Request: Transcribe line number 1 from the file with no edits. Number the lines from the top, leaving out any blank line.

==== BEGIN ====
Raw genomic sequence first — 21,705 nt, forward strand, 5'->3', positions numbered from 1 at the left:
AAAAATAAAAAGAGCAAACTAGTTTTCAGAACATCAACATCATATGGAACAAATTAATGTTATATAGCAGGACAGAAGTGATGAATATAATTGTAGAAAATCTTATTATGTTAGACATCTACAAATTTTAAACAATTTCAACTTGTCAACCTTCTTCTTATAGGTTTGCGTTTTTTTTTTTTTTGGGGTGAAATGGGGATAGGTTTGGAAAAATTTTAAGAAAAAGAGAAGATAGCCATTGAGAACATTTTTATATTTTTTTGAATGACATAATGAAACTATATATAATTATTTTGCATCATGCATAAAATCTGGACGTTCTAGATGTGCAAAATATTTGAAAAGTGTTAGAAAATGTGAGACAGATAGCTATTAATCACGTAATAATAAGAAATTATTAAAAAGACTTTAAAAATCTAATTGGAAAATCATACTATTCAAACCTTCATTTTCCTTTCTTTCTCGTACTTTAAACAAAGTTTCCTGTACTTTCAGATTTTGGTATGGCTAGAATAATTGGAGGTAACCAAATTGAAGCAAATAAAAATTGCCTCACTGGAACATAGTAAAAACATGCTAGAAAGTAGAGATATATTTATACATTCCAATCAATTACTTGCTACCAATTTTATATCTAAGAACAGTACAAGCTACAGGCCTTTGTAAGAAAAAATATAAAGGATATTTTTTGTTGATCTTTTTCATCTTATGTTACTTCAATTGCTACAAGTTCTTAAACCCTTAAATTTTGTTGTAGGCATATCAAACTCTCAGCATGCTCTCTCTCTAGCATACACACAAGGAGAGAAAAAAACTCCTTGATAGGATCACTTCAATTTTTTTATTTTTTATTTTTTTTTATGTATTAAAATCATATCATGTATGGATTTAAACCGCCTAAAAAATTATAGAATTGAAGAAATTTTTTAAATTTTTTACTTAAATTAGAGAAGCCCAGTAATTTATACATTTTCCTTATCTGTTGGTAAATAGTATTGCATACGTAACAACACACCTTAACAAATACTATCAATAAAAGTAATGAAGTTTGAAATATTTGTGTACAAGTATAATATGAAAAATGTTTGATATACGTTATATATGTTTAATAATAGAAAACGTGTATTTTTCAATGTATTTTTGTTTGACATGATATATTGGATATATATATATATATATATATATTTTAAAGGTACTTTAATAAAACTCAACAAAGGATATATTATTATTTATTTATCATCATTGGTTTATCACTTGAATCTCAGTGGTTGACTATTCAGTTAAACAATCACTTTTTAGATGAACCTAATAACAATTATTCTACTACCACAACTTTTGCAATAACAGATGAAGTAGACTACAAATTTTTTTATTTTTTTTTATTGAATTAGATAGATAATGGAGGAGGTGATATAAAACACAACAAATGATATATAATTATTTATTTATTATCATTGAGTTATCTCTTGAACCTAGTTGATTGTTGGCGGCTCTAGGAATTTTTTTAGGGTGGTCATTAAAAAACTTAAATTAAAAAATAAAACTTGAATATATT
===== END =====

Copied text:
Raw genomic sequence first — 21,705 nt, forward strand, 5'->3', positions numbered from 1 at the left: